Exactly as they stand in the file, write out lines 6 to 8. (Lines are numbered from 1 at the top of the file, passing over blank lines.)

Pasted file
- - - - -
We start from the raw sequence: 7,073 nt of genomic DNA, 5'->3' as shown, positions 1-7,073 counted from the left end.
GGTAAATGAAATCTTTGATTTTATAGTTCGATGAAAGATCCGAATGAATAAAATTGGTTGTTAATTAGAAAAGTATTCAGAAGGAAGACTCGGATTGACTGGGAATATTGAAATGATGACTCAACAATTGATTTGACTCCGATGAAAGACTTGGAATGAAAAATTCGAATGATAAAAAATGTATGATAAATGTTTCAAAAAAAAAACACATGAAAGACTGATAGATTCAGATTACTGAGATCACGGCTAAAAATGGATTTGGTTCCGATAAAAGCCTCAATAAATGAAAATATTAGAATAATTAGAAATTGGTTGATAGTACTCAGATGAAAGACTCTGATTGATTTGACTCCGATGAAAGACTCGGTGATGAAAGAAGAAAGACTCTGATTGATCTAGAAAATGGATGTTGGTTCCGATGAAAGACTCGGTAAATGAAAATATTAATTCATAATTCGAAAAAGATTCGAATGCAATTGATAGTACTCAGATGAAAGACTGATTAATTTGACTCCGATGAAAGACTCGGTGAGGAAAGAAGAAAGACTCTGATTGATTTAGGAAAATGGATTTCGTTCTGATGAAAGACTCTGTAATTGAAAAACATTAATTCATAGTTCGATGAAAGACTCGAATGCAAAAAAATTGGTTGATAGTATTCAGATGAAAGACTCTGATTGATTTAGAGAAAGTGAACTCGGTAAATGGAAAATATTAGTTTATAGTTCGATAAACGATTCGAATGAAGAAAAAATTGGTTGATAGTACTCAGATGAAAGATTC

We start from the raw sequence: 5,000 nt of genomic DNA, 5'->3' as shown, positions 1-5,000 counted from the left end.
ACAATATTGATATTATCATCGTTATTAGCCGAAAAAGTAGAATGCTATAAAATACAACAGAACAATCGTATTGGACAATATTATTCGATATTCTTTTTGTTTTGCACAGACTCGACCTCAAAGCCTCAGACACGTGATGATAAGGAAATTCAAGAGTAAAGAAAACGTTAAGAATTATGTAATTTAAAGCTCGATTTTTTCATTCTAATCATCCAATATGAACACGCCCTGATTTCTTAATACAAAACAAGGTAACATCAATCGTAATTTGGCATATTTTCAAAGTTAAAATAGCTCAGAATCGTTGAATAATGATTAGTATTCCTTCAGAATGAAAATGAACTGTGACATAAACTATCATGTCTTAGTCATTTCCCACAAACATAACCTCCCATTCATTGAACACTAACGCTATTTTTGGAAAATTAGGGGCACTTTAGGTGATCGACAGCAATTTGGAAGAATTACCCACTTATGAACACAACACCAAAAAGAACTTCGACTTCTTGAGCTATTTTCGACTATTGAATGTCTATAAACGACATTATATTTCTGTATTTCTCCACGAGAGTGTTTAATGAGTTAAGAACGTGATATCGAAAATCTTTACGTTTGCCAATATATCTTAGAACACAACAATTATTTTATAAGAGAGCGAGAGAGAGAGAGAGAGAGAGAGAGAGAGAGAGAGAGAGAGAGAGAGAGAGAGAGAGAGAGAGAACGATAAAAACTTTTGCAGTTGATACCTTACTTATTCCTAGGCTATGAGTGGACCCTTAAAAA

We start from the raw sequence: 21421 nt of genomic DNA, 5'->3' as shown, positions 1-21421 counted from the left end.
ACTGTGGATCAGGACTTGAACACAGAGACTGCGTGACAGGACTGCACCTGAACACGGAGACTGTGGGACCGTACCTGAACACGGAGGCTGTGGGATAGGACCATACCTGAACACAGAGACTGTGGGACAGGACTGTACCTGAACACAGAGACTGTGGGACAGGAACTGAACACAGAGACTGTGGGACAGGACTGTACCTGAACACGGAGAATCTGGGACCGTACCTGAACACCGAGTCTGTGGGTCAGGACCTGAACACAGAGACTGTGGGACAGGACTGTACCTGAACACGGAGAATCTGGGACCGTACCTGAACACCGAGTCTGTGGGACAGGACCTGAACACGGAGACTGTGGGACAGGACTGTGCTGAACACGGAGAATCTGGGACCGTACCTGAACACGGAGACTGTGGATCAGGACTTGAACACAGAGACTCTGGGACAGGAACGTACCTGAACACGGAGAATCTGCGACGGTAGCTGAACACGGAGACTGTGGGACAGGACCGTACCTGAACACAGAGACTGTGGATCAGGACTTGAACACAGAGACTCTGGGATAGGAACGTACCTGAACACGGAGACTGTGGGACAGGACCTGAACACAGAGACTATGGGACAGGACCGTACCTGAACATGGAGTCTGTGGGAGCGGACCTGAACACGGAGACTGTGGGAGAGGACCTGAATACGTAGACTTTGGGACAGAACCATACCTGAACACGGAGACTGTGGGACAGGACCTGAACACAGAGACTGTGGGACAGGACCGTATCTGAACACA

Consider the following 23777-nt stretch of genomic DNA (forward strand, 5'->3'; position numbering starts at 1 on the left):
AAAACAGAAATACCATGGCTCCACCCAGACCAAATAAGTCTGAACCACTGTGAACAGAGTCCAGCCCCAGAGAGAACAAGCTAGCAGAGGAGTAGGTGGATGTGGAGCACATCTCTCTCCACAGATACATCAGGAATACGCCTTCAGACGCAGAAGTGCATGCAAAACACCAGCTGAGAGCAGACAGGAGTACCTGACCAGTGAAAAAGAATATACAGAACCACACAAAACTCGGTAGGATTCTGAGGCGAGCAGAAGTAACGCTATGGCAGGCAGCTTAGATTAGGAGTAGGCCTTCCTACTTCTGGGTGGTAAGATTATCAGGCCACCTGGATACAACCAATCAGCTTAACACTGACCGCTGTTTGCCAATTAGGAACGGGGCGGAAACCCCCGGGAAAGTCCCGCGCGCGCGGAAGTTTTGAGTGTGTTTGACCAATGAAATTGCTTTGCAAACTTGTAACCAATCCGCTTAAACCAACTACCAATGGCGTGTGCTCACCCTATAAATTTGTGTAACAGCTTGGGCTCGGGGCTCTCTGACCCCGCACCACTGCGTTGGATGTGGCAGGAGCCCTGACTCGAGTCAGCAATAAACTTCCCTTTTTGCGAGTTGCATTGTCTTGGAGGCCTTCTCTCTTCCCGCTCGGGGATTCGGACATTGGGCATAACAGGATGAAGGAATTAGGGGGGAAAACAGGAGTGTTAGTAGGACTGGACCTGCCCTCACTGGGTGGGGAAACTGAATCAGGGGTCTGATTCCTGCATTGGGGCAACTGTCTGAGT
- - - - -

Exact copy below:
ACTGTGGATCAGGACTTGAACACAGAGACTGCGTGACAGGACTGCACCTGAACACGGAGACTGTGGGACCGTACCTGAACACGGAGGCTGTGGGATAGGACCATACCTGAACACAGAGACTGTGGGACAGGACTGTACCTGAACACAGAGACTGTGGGACAGGAACTGAACACAGAGACTGTGGGACAGGACTGTACCTGAACACGGAGAATCTGGGACCGTACCTGAACACCGAGTCTGTGGGTCAGGACCTGAACACAGAGACTGTGGGACAGGACTGTACCTGAACACGGAGAATCTGGGACCGTACCTGAACACCGAGTCTGTGGGACAGGACCTGAACACGGAGACTGTGGGACAGGACTGTGCTGAACACGGAGAATCTGGGACCGTACCTGAACACGGAGACTGTGGATCAGGACTTGAACACAGAGACTCTGGGACAGGAACGTACCTGAACACGGAGAATCTGCGACGGTAGCTGAACACGGAGACTGTGGGACAGGACCGTACCTGAACACAGAGACTGTGGATCAGGACTTGAACACAGAGACTCTGGGATAGGAACGTACCTGAACACGGAGACTGTGGGACAGGACCTGAACACAGAGACTATGGGACAGGACCGTACCTGAACATGGAGTCTGTGGGAGCGGACCTGAACACGGAGACTGTGGGAGAGGACCTGAATACGTAGACTTTGGGACAGAACCATACCTGAACACGGAGACTGTGGGACAGGACCTGAACACAGAGACTGTGGGACAGGACCGTATCTGAACACA

Consider the following 23777-nt stretch of genomic DNA (forward strand, 5'->3'; position numbering starts at 1 on the left):
AAAACAGAAATACCATGGCTCCACCCAGACCAAATAAGTCTGAACCACTGTGAACAGAGTCCAGCCCCAGAGAGAACAAGCTAGCAGAGGAGTAGGTGGATGTGGAGCACATCTCTCTCCACAGATACATCAGGAATACGCCTTCAGACGCAGAAGTGCATGCAAAACACCAGCTGAGAGCAGACAGGAGTACCTGACCAGTGAAAAAGAATATACAGAACCACACAAAACTCGGTAGGATTCTGAGGCGAGCAGAAGTAACGCTATGGCAGGCAGCTTAGATTAGGAGTAGGCCTTCCTACTTCTGGGTGGTAAGATTATCAGGCCACCTGGATACAACCAATCAGCTTAACACTGACCGCTGTTTGCCAATTAGGAACGGGGCGGAAACCCCCGGGAAAGTCCCGCGCGCGCGGAAGTTTTGAGTGTGTTTGACCAATGAAATTGCTTTGCAAACTTGTAACCAATCCGCTTAAACCAACTACCAATGGCGTGTGCTCACCCTATAAATTTGTGTAACAGCTTGGGCTCGGGGCTCTCTGACCCCGCACCACTGCGTTGGATGTGGCAGGAGCCCTGACTCGAGTCAGCAATAAACTTCCCTTTTTGCGAGTTGCATTGTCTTGGAGGCCTTCTCTCTTCCCGCTCGGGGATTCGGACATTGGGCATAACAGGATGAAGGAATTAGGGGGGAAAACAGGAGTGTTAGTAGGACTGGACCTGCCCTCACTGGGTGGGGAAACTGAATCAGGGGTCTGATTCCTGCATTGGGGCAACTGTCTGAGT